In which we counter a certain claim about the value of religion, and end up on a road journey
Friday, 1 December 2017
This is an older draught of a piece that I've used variously before, but it's useful to get an overview of my approach for Dissent of Man.
In an October article in Aeon Magazine (2015/6?), accompanied by a précis piece in The Guardian’s online Comment is Free – "Why Dawkins’ Humanists Remind Me of Religion", Michael Ruse argued for the coexistence of science and religion on the basis that they are, “asking different questions”. I do not agree.
To accept that a religious mindset is appropriate in asking questions about the natural world at all, you are forced to also accept its trappings of revealed wisdom and an untestable premise that there exists an unerring, higher source of knowledge. Without these, religion ceases to be religion. What is left, in its rawest, unadulterated form, is called "philosophy”.
Religion is clothing; a veil. Draped over philosophy, it became theology. Theology draped over geology, zoology and botany became natural theology. That is how christianity developed it’s position in opposition to natural science, by starting from a religious source, emanating from an entirely different school to that of scientific naturalism.
It is no mystery that science and religion have different starting points. For example, the UK’s Chief Rabbi, Lord Sacks, who believes that science, “is one of the greatest achievements of humankind, a gift given to us by God” (BBC 2012 Rosh Hashanah: Science vs Religion), defines it as, “science takes things apart, to see how they work”, whilst, “religion puts things together, to see what they mean”. From this dichotomy arises the single most used apology (sensu “argument”) for religion and the one that Ruse forwards, that religion can answer questions that science cannot.
This preconception is an important but often ignored conditioning of people. Their psychological predispositions are the difference that initially established and now perpetuate a polarised science- religion debate. Reasoned arguments are ineffectual because, in the minds of different people, the architecture of reason is constructed differently. Both cannot, by definition, be correct. It is quite clear from bountiful evidence that scientific logic is not only better founded, but will also provide a portal into dissecting irrational psychologies: the science of religion. The obverse cannot be claimed.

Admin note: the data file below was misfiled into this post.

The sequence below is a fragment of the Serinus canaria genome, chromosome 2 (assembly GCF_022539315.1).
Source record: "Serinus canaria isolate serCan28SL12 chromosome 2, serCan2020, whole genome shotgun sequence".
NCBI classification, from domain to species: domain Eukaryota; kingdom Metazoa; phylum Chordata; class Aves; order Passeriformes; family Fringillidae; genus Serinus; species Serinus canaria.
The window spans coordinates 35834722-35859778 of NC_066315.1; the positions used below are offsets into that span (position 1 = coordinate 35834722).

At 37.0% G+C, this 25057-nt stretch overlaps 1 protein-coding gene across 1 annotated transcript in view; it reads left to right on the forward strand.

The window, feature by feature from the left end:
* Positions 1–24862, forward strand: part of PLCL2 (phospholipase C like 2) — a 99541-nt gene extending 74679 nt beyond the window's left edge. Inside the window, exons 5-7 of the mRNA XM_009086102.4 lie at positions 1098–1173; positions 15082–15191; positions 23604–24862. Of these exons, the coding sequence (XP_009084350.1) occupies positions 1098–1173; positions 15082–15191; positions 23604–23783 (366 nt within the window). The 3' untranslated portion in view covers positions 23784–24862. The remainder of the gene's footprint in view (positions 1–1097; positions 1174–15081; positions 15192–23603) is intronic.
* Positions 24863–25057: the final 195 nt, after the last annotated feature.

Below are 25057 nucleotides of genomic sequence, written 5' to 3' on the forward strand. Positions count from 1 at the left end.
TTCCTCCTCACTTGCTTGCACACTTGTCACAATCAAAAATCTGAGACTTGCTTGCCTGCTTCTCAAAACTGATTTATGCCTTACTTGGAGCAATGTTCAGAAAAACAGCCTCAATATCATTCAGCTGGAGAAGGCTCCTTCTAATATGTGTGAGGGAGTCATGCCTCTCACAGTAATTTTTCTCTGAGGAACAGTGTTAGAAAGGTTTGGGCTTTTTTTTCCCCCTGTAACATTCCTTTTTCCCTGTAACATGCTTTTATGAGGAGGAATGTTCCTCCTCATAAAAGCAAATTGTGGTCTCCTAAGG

A better understanding of the psychology of faith is needed, because the divide will persist until there is sufficient comprehension of the irrational mindset. For this we must again rely upon scientific disassembly. On this point is where Ruse’s article and I do agree; in that same article he quotes from renowned naturalist, E.O. Wilson’s On Human Nature,
… we have come to the crucial stage in the history of biology when religion itself is subject to the explanations of the natural sciences. As I have tried to show, sociology can account for the very origin of mythology by the principle of natural selection acting on the genetically evolving material structure of the human brain. If this interpretation is correct, the final decisive edge enjoyed by scientific naturalism will come from its capacity to explain traditional religion, its chief competition, as a wholly material phenomenon.
Human brain evolution has produced an inherently curious and intelligent reasoning that from a very early age seeks to identify causes for effects. Coupled with a propensity for patterns and design, it is hardwired into our cognitive faculties to recognise structural design in nature and interpret a purpose for natural phenomena. While reason and logic are adaptions towards problem solving, myths and religions are likely secondary products of our interpretation of the natural world, sometimes known as “spandrels” (sensu Gould & Lewontin: a byproduct of an adaption).
Over the course of human history, civilisations have used metaphors as indirect descriptors of their direct environment, to gloss over where information has been lacking. Prior to the Enlightenment, this has resulted in a host of supernatural explanations for natural dynamics, each associating change with purpose. People continue to be comforted in these explanations and communities strengthened, encouraged that everything happens for a reason and not at the whim of chance. It is no coincidence therefore that there is a close tally between the number of these stories and the number of cultural contexts that bore them.